ERC Researchers Demonstrate Silicon-Based Device as First Step toward Capturing Sun's Full Spectrum
Researchers affiliated with the NSF-funded Engineering Research Center (ERC) for Quantum Energy and Sustainable Solar Technologies (QESST), which is headquartered at Arizona State University, have demonstrated an all-silicon-based device that generates current in response to currently uncaptured portions of the sun’s spectrum.
Silicon is today's workhorse photovoltaic (PV) technology, but it can only absorb approximately one-third of the solar spectrum because much falls below what is called the bandgap energy. By demonstrating an all silicon-based device able to generate current in response to sub-bandgap light, the QESST researchers achieved a significant advance over traditional approaches and a major first step toward devices that can capture the full spectrum of the sun.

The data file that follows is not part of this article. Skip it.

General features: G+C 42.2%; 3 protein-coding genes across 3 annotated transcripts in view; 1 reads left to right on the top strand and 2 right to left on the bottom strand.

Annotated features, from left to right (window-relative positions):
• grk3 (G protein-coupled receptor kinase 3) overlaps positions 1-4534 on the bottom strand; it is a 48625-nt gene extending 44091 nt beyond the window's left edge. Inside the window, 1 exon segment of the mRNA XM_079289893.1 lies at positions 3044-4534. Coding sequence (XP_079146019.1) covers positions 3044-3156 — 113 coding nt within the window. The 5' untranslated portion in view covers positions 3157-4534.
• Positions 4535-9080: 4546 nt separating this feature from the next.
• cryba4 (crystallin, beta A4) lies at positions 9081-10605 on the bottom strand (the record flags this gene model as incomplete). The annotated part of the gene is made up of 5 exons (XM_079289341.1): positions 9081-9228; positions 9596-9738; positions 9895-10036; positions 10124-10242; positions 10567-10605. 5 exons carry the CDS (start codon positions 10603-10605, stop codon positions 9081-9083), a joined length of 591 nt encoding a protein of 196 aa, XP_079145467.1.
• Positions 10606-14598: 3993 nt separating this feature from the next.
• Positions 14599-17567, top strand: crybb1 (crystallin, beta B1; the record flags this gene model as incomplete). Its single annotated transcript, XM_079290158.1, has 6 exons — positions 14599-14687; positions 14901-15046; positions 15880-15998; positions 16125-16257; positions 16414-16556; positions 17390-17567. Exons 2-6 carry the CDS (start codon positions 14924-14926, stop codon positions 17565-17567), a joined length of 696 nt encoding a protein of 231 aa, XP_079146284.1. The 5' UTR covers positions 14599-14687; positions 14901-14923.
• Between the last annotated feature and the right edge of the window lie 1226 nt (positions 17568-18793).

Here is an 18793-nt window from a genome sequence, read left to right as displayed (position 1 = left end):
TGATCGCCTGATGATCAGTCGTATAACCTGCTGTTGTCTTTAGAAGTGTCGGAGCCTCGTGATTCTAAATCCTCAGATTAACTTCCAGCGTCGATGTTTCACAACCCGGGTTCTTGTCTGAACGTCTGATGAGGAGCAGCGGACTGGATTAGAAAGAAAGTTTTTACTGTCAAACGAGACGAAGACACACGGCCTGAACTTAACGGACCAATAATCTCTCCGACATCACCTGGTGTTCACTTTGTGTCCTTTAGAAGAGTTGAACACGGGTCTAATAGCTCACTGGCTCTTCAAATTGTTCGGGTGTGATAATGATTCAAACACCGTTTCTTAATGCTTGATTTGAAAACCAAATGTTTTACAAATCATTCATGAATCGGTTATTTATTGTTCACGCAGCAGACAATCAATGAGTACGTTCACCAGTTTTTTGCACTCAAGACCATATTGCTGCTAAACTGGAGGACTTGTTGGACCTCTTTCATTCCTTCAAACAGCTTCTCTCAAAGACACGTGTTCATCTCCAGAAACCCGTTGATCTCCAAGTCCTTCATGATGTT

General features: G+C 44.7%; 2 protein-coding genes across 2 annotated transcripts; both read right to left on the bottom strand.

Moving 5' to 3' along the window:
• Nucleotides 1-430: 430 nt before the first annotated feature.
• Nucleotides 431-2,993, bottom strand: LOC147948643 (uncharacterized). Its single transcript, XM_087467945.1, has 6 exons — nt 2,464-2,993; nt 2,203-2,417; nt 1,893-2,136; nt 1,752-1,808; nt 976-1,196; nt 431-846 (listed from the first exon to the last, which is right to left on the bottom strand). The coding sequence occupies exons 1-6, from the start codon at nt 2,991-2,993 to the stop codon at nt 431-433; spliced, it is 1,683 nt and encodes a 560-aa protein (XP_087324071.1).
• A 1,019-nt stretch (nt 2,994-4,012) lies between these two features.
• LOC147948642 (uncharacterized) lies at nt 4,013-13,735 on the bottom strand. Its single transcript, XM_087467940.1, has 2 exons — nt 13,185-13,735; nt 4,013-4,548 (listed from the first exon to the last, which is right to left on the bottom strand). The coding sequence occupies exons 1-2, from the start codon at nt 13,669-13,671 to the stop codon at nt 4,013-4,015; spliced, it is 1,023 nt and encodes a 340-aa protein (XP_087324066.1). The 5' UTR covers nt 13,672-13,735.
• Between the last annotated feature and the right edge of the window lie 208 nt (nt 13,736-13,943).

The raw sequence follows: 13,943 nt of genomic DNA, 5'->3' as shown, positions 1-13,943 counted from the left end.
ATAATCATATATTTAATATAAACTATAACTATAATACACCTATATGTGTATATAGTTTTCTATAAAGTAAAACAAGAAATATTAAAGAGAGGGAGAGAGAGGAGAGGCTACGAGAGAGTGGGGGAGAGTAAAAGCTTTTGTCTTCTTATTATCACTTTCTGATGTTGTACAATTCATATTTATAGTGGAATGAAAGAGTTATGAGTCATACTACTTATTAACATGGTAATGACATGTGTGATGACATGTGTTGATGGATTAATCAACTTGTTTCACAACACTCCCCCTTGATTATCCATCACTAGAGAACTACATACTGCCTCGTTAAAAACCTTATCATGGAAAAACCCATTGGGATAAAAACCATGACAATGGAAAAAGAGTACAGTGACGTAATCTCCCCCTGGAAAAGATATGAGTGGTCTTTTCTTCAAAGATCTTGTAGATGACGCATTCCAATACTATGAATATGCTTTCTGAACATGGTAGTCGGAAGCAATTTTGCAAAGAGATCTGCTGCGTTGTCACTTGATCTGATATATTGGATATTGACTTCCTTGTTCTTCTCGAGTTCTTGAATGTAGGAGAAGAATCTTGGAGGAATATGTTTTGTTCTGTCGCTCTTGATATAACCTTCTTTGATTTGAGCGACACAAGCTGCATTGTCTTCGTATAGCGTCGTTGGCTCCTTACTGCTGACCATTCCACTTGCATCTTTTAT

Researchers in the past have attempted to capture and utilize this sub-bandgap light by introducing impurity states within the bandgap. Traditional methods of impurity incorporation, namely thermal annealing, result in relatively low amounts of impurities over very large sample volumes, thus limiting the potential benefit of this effect. Recently, researchers at MIT and four collaborating institutions used a technique known as pulsed-laser recrystallization to create a ~100 nm- thick film with up to ~1% gold impurity concentration, confining a very high impurity concentration to the near-surface region of a silicon wafer. The resulting single-crystalline material contained over three orders of magnitude higher gold concentration than the maximum equilibrium solid solubility—greatly exceeding the capabilities of thermal annealing. Photodiode devices fabricated from this gold-hyperdoped material exhibited photocurrent in response to 1,550 nm light under low-bias conditions (see figure).